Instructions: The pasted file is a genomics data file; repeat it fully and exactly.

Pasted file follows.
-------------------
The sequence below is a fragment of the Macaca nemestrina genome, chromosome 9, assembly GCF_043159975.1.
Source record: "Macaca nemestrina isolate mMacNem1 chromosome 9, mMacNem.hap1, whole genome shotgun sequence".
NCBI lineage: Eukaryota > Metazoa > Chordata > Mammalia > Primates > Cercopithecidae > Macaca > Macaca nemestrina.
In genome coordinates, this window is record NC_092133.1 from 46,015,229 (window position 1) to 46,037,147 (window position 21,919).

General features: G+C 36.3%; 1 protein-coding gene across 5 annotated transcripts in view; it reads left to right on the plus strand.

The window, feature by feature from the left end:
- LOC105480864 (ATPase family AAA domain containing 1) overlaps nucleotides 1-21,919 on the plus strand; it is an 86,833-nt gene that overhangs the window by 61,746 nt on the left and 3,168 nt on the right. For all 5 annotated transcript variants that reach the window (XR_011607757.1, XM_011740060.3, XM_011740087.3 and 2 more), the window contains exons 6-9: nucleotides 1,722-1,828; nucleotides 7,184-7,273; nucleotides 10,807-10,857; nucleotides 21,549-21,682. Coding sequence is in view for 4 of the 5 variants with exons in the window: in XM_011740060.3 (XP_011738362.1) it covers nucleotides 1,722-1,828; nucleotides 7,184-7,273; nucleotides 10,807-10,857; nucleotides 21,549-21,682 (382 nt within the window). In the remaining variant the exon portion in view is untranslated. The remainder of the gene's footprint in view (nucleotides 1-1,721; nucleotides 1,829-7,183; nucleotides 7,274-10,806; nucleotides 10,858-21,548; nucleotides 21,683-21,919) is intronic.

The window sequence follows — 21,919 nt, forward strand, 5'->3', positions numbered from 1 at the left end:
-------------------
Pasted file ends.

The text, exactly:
The sequence below is a fragment of the Macaca nemestrina genome, chromosome 9, assembly GCF_043159975.1.
Source record: "Macaca nemestrina isolate mMacNem1 chromosome 9, mMacNem.hap1, whole genome shotgun sequence".
NCBI lineage: Eukaryota > Metazoa > Chordata > Mammalia > Primates > Cercopithecidae > Macaca > Macaca nemestrina.
In genome coordinates, this window is record NC_092133.1 from 46,015,229 (window position 1) to 46,037,147 (window position 21,919).

General features: G+C 36.3%; 1 protein-coding gene across 5 annotated transcripts in view; it reads left to right on the plus strand.

The window, feature by feature from the left end:
- LOC105480864 (ATPase family AAA domain containing 1) overlaps nucleotides 1-21,919 on the plus strand; it is an 86,833-nt gene that overhangs the window by 61,746 nt on the left and 3,168 nt on the right. For all 5 annotated transcript variants that reach the window (XR_011607757.1, XM_011740060.3, XM_011740087.3 and 2 more), the window contains exons 6-9: nucleotides 1,722-1,828; nucleotides 7,184-7,273; nucleotides 10,807-10,857; nucleotides 21,549-21,682. Coding sequence is in view for 4 of the 5 variants with exons in the window: in XM_011740060.3 (XP_011738362.1) it covers nucleotides 1,722-1,828; nucleotides 7,184-7,273; nucleotides 10,807-10,857; nucleotides 21,549-21,682 (382 nt within the window). In the remaining variant the exon portion in view is untranslated. The remainder of the gene's footprint in view (nucleotides 1-1,721; nucleotides 1,829-7,183; nucleotides 7,274-10,806; nucleotides 10,858-21,548; nucleotides 21,683-21,919) is intronic.

The window sequence follows — 21,919 nt, forward strand, 5'->3', positions numbered from 1 at the left end: